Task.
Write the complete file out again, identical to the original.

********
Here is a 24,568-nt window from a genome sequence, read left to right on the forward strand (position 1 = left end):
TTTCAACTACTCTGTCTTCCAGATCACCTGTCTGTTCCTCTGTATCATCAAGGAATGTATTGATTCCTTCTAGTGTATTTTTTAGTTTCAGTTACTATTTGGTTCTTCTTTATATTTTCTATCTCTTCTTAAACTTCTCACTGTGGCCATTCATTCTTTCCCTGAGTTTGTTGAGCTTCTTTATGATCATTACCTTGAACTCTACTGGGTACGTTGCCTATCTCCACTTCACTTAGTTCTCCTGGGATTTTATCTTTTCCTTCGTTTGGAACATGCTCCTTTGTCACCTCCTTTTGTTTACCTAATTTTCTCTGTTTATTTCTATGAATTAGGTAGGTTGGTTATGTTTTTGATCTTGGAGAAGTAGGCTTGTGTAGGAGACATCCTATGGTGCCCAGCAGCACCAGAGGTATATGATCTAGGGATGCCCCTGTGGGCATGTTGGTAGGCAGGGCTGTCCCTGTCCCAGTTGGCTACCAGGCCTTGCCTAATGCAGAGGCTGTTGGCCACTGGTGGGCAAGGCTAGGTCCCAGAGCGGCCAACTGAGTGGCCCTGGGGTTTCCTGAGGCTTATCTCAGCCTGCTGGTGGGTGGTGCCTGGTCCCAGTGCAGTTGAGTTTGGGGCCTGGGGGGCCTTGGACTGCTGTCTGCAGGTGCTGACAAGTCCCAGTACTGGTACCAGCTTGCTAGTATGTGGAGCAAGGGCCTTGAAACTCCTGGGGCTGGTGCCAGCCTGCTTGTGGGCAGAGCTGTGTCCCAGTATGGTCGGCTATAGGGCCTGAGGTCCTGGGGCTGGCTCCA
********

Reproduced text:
Here is a 24,568-nt window from a genome sequence, read left to right on the forward strand (position 1 = left end):
TTTCAACTACTCTGTCTTCCAGATCACCTGTCTGTTCCTCTGTATCATCAAGGAATGTATTGATTCCTTCTAGTGTATTTTTTAGTTTCAGTTACTATTTGGTTCTTCTTTATATTTTCTATCTCTTCTTAAACTTCTCACTGTGGCCATTCATTCTTTCCCTGAGTTTGTTGAGCTTCTTTATGATCATTACCTTGAACTCTACTGGGTACGTTGCCTATCTCCACTTCACTTAGTTCTCCTGGGATTTTATCTTTTCCTTCGTTTGGAACATGCTCCTTTGTCACCTCCTTTTGTTTACCTAATTTTCTCTGTTTATTTCTATGAATTAGGTAGGTTGGTTATGTTTTTGATCTTGGAGAAGTAGGCTTGTGTAGGAGACATCCTATGGTGCCCAGCAGCACCAGAGGTATATGATCTAGGGATGCCCCTGTGGGCATGTTGGTAGGCAGGGCTGTCCCTGTCCCAGTTGGCTACCAGGCCTTGCCTAATGCAGAGGCTGTTGGCCACTGGTGGGCAAGGCTAGGTCCCAGAGCGGCCAACTGAGTGGCCCTGGGGTTTCCTGAGGCTTATCTCAGCCTGCTGGTGGGTGGTGCCTGGTCCCAGTGCAGTTGAGTTTGGGGCCTGGGGGGCCTTGGACTGCTGTCTGCAGGTGCTGACAAGTCCCAGTACTGGTACCAGCTTGCTAGTATGTGGAGCAAGGGCCTTGAAACTCCTGGGGCTGGTGCCAGCCTGCTTGTGGGCAGAGCTGTGTCCCAGTATGGTCGGCTATAGGGCCTGAGGTCCTGGGGCTGGCTCCA